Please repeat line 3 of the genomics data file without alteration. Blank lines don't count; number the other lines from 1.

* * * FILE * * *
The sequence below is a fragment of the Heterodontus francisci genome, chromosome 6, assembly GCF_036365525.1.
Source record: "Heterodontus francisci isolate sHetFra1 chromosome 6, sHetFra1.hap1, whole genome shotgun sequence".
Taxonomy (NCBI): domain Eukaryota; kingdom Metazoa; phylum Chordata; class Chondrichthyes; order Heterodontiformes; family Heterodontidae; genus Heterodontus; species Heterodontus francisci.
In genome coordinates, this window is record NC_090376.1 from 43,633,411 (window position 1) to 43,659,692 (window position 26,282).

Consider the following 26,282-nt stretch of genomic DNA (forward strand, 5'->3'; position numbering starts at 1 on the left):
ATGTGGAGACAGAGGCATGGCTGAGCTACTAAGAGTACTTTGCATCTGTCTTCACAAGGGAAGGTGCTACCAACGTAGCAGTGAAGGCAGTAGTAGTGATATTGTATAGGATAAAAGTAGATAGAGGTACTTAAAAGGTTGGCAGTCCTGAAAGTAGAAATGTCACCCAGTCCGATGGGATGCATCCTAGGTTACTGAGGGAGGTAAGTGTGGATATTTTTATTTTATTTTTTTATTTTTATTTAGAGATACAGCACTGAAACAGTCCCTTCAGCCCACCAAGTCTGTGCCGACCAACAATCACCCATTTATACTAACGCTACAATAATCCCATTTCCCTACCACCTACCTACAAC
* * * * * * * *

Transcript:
Taxonomy (NCBI): domain Eukaryota; kingdom Metazoa; phylum Chordata; class Chondrichthyes; order Heterodontiformes; family Heterodontidae; genus Heterodontus; species Heterodontus francisci.